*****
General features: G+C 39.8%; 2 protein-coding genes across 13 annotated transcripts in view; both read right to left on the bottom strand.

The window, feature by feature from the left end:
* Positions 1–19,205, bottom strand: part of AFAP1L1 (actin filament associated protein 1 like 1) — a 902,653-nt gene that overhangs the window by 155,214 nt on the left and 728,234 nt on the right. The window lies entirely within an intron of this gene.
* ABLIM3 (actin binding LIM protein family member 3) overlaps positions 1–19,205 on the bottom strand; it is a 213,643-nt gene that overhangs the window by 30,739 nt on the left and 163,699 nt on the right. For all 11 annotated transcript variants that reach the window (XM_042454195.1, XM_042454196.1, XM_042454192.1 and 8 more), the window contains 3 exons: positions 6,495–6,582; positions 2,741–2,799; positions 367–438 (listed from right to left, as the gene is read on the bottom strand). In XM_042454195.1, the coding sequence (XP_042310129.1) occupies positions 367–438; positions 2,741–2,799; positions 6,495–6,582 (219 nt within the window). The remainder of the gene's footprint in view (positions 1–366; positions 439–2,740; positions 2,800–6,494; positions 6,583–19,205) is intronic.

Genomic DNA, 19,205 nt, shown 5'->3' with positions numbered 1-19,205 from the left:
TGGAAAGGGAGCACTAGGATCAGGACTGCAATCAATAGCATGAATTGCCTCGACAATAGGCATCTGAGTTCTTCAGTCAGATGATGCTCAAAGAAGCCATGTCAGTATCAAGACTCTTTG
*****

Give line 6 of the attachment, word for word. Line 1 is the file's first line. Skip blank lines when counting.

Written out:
TGGAAAGGGAGCACTAGGATCAGGACTGCAATCAATAGCATGAATTGCCTCGACAATAGGCATCTGAGTTCTTCAGTCAGATGATGCTCAAAGAAGCCATGTCAGTATCAAGACTCTTTG